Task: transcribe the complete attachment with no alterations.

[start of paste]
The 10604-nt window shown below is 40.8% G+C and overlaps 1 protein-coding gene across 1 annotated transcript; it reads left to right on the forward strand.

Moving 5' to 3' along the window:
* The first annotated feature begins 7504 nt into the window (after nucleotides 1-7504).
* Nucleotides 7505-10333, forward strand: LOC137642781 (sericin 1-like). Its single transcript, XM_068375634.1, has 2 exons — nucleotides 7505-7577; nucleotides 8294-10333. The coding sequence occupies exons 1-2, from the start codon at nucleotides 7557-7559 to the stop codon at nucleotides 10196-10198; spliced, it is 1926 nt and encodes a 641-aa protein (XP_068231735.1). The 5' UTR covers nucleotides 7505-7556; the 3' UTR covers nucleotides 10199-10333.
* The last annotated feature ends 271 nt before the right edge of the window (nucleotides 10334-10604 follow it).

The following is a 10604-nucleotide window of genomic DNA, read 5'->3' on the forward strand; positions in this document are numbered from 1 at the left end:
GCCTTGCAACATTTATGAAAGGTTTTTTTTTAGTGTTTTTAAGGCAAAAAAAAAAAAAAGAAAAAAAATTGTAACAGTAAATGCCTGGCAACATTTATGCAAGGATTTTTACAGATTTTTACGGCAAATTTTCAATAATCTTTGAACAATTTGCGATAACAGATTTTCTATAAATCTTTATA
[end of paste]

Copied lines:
The 10604-nt window shown below is 40.8% G+C and overlaps 1 protein-coding gene across 1 annotated transcript; it reads left to right on the forward strand.

Moving 5' to 3' along the window:
* The first annotated feature begins 7504 nt into the window (after nucleotides 1-7504).
* Nucleotides 7505-10333, forward strand: LOC137642781 (sericin 1-like). Its single transcript, XM_068375634.1, has 2 exons — nucleotides 7505-7577; nucleotides 8294-10333. The coding sequence occupies exons 1-2, from the start codon at nucleotides 7557-7559 to the stop codon at nucleotides 10196-10198; spliced, it is 1926 nt and encodes a 641-aa protein (XP_068231735.1). The 5' UTR covers nucleotides 7505-7556; the 3' UTR covers nucleotides 10199-10333.
* The last annotated feature ends 271 nt before the right edge of the window (nucleotides 10334-10604 follow it).

The following is a 10604-nucleotide window of genomic DNA, read 5'->3' on the forward strand; positions in this document are numbered from 1 at the left end:
GCCTTGCAACATTTATGAAAGGTTTTTTTTTAGTGTTTTTAAGGCAAAAAAAAAAAAAAGAAAAAAAATTGTAACAGTAAATGCCTGGCAACATTTATGCAAGGATTTTTACAGATTTTTACGGCAAATTTTCAATAATCTTTGAACAATTTGCGATAACAGATTTTCTATAAATCTTTATA